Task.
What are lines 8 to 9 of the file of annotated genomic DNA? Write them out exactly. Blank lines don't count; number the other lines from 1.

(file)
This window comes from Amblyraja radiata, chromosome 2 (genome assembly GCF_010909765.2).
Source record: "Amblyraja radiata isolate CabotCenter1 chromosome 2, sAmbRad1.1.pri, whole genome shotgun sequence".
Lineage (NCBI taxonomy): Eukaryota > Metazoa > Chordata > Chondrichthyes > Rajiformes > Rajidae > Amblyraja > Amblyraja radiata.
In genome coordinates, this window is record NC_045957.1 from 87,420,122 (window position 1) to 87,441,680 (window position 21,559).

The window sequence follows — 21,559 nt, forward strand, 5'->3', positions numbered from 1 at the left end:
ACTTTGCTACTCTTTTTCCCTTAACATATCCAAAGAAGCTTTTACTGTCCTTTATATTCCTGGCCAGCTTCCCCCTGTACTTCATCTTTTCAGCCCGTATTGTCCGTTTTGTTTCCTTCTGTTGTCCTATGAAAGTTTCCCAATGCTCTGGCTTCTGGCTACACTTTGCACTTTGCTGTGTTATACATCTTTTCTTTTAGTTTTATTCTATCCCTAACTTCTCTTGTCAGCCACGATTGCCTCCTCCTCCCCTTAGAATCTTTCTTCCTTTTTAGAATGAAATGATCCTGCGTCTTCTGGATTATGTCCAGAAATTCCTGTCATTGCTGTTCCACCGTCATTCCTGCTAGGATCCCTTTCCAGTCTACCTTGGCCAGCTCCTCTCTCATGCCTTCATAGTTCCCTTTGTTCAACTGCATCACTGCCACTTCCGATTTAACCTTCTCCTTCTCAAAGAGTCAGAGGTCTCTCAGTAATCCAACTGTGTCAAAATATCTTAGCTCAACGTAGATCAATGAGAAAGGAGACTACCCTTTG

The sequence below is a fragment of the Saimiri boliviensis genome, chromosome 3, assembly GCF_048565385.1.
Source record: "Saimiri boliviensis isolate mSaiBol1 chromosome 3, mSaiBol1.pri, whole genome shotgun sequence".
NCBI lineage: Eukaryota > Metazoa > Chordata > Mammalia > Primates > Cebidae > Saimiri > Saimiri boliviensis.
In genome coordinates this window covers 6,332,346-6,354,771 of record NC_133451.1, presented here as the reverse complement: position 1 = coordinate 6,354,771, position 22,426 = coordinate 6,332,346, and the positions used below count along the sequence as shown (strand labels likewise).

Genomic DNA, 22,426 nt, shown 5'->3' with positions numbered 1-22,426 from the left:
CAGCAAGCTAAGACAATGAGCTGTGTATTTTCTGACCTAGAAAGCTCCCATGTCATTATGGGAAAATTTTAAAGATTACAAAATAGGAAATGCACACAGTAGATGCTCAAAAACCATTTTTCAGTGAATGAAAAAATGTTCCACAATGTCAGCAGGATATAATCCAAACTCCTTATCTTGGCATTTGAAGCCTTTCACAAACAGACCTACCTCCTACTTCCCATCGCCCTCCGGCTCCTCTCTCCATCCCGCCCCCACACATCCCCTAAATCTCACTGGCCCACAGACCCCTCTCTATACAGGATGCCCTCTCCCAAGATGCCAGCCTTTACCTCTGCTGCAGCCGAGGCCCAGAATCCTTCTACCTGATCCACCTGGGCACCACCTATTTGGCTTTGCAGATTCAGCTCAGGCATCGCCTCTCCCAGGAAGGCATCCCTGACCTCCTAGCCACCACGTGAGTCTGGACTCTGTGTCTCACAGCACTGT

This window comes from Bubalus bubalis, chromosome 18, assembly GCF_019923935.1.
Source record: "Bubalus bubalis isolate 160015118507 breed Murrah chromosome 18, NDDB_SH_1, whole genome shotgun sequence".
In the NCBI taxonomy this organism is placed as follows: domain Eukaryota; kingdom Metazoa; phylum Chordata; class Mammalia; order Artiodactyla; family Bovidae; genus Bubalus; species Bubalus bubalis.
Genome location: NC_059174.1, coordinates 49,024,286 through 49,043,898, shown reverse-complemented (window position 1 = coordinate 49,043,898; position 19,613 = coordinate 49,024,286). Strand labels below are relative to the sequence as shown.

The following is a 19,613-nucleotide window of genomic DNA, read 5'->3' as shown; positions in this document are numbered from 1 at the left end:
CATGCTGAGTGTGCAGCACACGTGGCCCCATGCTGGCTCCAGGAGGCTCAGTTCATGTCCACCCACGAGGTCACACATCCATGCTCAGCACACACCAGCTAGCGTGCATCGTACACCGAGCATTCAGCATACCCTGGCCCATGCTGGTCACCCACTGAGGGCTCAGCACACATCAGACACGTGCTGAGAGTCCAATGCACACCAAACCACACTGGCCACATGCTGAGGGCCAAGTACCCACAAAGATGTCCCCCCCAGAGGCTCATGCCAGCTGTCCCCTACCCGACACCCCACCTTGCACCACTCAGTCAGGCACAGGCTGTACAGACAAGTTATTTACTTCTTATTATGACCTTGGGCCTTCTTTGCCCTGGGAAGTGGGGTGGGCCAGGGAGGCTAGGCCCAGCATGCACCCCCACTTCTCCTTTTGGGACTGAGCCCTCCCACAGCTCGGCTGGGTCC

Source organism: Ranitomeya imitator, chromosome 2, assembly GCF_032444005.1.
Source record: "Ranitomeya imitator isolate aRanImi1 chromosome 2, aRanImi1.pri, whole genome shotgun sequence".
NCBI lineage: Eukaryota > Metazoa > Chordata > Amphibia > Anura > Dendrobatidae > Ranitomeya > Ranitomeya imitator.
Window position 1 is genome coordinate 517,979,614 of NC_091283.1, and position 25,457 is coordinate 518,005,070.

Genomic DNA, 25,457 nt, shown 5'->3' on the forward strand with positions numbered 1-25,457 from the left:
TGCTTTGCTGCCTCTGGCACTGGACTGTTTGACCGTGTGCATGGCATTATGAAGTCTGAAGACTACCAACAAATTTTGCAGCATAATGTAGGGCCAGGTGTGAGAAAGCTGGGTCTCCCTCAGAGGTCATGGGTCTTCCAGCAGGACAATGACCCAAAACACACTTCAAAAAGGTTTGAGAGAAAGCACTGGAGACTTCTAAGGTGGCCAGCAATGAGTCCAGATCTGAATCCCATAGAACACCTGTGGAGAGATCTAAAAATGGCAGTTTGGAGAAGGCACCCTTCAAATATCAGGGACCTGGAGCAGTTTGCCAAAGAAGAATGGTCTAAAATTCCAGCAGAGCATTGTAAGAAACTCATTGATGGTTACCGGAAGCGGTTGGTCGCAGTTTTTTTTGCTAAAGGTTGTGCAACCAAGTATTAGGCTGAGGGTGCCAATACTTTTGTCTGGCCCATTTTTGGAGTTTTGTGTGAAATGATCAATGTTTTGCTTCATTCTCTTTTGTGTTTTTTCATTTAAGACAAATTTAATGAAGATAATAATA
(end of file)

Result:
Source record: "Saimiri boliviensis isolate mSaiBol1 chromosome 3, mSaiBol1.pri, whole genome shotgun sequence".
NCBI lineage: Eukaryota > Metazoa > Chordata > Mammalia > Primates > Cebidae > Saimiri > Saimiri boliviensis.